Join Australia's most dynamic and respected property investment community

How to stop an RE agent using my offer against me?

Discussion in 'The Buying & Selling Process' started by Big Daddy, 14th Jan, 2016.

  1. Big Daddy

    Big Daddy Well-Known Member

    Joined:
    25th Jun, 2015
    Posts:
    473
    Location:
    Perth
    I usually have a few problems when making an offer that i need some advice on.

    1)The agent collects my offer eg 510,001 and then strings me along whilst finding other offers
    2)Now the offer is made the agent will call all other parties who had any interest and notify them that they have had written or verbal offers


    I think for the first problem i can state my offer is valid for 24hrs and then make it clear im walking. Is this the best way to handle the situation and sound professional AND also legit (motorvated buyer). I dont want to make enemies since i may need the RE agent for other deals.

    The second problem is the agent now has my written offer which he will use to entice other buyers to put in their offer. eg RE Agent could say to all other interested parties
    'We already have a written offer near the asking price' -> which may not be true as the definition of 'near' is not clear.
    Or 'We have an offer in the 510,000's ' . -> This is a 10k range and the buyer may then put in an offer > 520,000.

    Why is this a problem? Because some houses usually sit on the market with no activity and all of a sudden i've created a panic by creating an interest/demand for the property. Is there a way to avoid this so i can just wait a few months for the price to drop so the vendor will get more desperate and later accept the same offer again. ? ie. How do i start negioating a price without putting in a written/verbal offer so the agent cannot legally tell other interested parties that an offer has been made?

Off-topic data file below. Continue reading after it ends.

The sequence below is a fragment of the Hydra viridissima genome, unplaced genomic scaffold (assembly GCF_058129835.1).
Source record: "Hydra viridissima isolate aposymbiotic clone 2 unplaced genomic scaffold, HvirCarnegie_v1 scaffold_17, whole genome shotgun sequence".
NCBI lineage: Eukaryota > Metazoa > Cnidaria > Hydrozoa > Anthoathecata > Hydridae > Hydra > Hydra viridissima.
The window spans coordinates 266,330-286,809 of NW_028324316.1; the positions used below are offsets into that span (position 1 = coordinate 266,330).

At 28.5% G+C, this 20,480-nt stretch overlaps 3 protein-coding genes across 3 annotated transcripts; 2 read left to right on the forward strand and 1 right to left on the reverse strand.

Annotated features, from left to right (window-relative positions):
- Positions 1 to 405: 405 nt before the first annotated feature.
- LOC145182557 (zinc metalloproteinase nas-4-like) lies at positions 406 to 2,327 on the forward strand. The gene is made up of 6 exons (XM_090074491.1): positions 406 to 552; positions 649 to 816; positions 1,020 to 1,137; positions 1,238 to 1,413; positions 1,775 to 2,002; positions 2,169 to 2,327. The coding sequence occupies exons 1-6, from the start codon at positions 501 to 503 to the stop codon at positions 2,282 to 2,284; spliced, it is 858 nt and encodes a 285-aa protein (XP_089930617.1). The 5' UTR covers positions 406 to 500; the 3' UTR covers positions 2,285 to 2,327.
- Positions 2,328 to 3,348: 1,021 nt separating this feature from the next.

2. Big Will

    Big Will Well-Known Member

    Joined:
    18th Jun, 2015
    Posts:
    1,546
    Location:
    Melbourne, Australia
    So you don't like the agent doing their job?

    An REA is highly unlikely to take your verbal offer as they cannot secure the deal for their client (and themselves) if you decide no.

    All you can do is put a time limit on the offer and hope yours is the best offer.

    Something to think of is reverse the roles, what if someone else had put an offer in before you and you were interested but it sold for $10,000 less than your starting price? What if it was sold for $50,000 less than your price? I would be pissed off that I could of easily beaten the other offer by $10,000 and walked away happy knowing I was going to pay $40,000 more.